In its press release, Anya Tish Gallery describes Steve Murphy’s work as “immediate and striking.” No it’s not. His latest exhibition Awakened in Mid-Air peppers the space with the banalities of outdoor, public, modernist sculpture—simplified forms that comprise the backdrop of our lives as we walk along a sidewalk or drive to wherever it is we need to be. Yet Anya Tish has compacted and concentrated this group of work (much of which is either intended to be or could be displayed outside) in the gallery space for our consideration. So it begs the question: is there more to be gleaned here, or is Anya Tish simply providing a forum to broker to collectors’ houses and corporate courtyards?
The press release does, however, rightly depict Murphy’s tangential relationship to Minimalism. While the connections may seem obvious in his reductive, formalist pieces, within minutes of spending time in the gallery it becomes clear that reduction is really the only thing that aligns the two. While Minimalism’s theatricality relies on the bodily and spatial relationship between object and viewer, Murphy’s sculptures are self-referentially dramatic. Curvy and curiously whimsical, the work often bends in on itself, or seemingly emerges from the floor or appears to incisively cut into the wall. This in turn cuts the viewer’s corporeal relation to the work out of the picture. Instead, her eye becomes focused on formal aspects of the work like surface tension, precarious edges, and the relationship to its adjacent architecture. So it seems that, despite all its volume, Murphy’s formal preoccupations often lie more with two-dimensional concerns than three, which is kind of fascinating.
Awakened in Mid-air, Installation view
Just about all of the decisions Murphy has made tell a story that lines up quite nicely with his exhibition title. As large, columnar steel thrusts upward, cartoonishly curving like a fantastical road, and smaller sculptures are bracketed with piercing edges, everything in Awakened in Mid-Air suggests moments of danger and fantasy as one is wrenched into consciousness from sleep. What may be less obvious, although equally if not more important, is how Murphy has addressed the surfaces and how patinas, graphite, lead, and other sealants buttress or detract from that narrative.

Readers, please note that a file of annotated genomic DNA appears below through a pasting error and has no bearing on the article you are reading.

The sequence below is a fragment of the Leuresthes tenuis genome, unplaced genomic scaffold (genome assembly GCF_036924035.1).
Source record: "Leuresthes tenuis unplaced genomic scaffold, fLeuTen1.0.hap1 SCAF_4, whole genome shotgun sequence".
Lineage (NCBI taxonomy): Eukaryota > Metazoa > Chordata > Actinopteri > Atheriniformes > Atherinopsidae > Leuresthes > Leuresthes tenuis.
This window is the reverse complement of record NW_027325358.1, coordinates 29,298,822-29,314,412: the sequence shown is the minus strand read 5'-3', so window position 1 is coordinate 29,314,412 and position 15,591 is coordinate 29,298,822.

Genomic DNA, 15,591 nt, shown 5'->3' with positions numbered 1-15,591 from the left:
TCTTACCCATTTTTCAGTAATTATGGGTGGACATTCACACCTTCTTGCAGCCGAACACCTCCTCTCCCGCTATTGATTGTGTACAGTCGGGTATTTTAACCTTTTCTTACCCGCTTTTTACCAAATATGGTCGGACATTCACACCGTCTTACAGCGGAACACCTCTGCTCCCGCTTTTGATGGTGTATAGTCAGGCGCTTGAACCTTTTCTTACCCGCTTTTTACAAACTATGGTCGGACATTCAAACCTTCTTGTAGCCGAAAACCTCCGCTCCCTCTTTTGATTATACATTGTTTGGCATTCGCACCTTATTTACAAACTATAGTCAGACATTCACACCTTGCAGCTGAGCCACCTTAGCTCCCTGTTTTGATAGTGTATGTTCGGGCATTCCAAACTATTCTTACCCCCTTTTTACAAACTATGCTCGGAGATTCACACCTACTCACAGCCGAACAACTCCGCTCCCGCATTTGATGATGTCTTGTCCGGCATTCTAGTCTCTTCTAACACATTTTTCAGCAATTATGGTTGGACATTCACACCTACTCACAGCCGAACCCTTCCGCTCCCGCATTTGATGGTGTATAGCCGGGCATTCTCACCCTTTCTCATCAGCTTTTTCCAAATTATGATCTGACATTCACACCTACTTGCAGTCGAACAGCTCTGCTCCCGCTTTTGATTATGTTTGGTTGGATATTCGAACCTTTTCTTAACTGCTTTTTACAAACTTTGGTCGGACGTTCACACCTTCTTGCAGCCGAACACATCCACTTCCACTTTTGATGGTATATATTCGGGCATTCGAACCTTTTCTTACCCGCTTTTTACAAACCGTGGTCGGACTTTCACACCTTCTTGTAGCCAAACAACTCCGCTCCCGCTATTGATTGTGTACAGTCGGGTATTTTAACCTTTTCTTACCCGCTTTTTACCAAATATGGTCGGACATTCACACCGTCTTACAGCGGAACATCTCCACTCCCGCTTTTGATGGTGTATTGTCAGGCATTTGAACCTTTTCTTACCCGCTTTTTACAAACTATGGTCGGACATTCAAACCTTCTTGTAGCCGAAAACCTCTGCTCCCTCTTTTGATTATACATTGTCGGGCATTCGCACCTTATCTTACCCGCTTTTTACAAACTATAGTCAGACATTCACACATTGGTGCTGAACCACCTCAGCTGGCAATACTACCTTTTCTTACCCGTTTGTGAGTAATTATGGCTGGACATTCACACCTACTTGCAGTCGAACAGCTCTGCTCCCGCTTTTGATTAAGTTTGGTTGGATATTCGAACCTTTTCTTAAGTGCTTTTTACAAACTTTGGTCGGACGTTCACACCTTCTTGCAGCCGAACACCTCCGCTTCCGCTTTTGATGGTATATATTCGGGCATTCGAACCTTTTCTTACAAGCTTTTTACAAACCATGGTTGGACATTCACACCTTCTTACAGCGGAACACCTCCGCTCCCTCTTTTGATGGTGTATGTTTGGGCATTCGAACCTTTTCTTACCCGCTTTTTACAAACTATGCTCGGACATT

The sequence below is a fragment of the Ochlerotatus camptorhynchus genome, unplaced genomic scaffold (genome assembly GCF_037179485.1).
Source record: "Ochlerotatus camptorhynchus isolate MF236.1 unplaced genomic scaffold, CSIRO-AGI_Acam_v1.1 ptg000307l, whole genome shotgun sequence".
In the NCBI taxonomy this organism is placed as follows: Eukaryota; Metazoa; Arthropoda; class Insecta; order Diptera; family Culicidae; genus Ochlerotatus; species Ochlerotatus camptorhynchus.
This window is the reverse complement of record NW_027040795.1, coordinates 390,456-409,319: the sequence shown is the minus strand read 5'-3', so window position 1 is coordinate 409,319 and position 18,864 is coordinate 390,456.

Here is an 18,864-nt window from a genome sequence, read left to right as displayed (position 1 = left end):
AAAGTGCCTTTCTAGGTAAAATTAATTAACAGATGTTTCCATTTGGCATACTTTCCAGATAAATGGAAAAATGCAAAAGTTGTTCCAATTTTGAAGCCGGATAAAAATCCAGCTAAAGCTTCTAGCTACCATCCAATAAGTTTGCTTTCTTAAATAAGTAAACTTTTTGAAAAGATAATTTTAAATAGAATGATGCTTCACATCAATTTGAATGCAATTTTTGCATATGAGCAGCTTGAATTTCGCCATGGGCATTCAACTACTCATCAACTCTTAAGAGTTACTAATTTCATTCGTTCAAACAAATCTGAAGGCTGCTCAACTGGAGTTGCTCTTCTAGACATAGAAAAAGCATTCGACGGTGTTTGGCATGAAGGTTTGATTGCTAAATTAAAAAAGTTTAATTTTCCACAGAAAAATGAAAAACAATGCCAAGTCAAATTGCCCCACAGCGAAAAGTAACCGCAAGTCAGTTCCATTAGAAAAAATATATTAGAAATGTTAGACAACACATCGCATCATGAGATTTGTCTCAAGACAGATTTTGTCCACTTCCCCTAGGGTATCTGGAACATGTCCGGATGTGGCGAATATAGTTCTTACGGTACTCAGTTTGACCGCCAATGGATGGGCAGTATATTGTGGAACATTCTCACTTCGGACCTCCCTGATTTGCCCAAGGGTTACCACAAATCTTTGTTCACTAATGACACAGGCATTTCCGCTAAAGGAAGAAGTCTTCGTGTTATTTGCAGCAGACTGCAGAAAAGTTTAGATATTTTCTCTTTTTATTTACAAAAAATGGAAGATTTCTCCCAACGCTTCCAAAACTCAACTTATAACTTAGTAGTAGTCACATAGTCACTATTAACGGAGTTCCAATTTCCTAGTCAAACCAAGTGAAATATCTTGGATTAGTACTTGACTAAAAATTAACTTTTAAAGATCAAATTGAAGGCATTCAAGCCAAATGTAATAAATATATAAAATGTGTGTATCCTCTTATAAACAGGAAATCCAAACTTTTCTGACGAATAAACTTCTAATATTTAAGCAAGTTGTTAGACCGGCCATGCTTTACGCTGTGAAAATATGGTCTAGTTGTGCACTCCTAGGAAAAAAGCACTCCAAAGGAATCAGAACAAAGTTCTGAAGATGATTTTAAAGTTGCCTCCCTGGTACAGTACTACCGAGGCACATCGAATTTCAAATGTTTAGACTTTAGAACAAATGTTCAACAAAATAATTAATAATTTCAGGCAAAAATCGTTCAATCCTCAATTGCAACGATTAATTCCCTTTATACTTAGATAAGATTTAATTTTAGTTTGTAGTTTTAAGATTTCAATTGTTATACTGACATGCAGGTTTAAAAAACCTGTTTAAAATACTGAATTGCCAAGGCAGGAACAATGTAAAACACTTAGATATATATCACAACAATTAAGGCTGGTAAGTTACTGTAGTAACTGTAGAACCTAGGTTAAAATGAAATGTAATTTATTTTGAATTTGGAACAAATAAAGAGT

For all the objects made of steel, Murphy has applied a reddish patina that gives the work the appearance of premature aging or rusting while also protecting the material, granting it an eternal (or at the very least a long-lasting) life span. It’s Not What You’re Looking at, But What You Think You See (2013) is one such sculpture. A rectangular steel block, It’s Not What You’re Looking at twists ever so slightly, peaking at the top as if the piece itself is yawning and stretching. While the structure may be waking up, the cloudy, maybe even smoky patina suggests a surface reminiscent of a dream. While Murphy’s intentions here are understandable—that he is using both material and surface to embody a state of being in-between—the patina reads as a faux finish, the kind that would likely show up in a suburban Italian restaurant. The surface tension isn’t problematic, however, because it is kitschy; it is distracting and disharmonious with the overall form, creating two simultaneous but disjunctive narratives that detract from rather than buttress each other.
It’s Not What You’re Looking at, But What You Think You See, 2013, Oxidized steel, 108 x 24 x 40 inches.
It’s Not What You’re Looking at, But What You Think You See, Detail, 2013, Oxidized steel, 108 x 24 x 40 inches.
In Murphy’s case, the less he fiddles with the surface, the higher the payoff. About half of the work in Awakened in Mid-Air is made of wood he then covered with lead sheets. Your Enemy’s Tears (2013) is one of his smaller works—a rounded piece with a tip, a large, dense tear drop—resting on the pedestal in a carefully balanced way suggesting that with a tap, it would rock back and forth. Here the form and surface are married in such a manner that harmoniously engenders meaning. As light refracts off the lead surface, it creates subtly prismatic colors that feel ethereal. Instead of asserting control, Murphy simply lets the material do the talking, and it works.
Your Enemy’s Tears, 2013, Lead and wood, 12 x 22 x 27 inches.
But perhaps the most successful surfaces are the ones that don’t cover anything up. Intrigued by the Promise (2014) is mounted in such a way that it appears to be emerging from the wall. Sharp and angular, it feels like a shape-shifting form squeezing through an invisible crack and is now frozen in place. As the viewer approaches the work and courses her eye along the flank, she can spot wooden rings popping out from under the grayish graphite coating. In this instance Murphy has not offered us any illusions: his palimpsestic surface treatment unveils the material underneath. By simultaneously concealing and revealing, he constructs an object that is convincingly both tangible and fantastical. This is important because here the surface treatment embodies, rather than illustrates, the liminality Murphy is truly after.
Intrigued by the Promise, 2014, Graphite and wood, 80.5 x 6.75 x 11 inches.
Intrigued by the Promise, Detail, 2014, Graphite and wood, 80.5 x 6.75 x 11 inches.
Yes, there is something about Awakened in Mid-Air that, at first glance, feels easily dismissible. Give it time. For all its hard, clunky materiality, there are moments that are also whimsical and eye-catching, where sculptures thoughtfully engage the architecture. And when Steve Murphy lets the surfaces speak, that’s when the work really sings.
Awakened in Mid-Air is open at Anya Tish Gallery until March 15, 2014.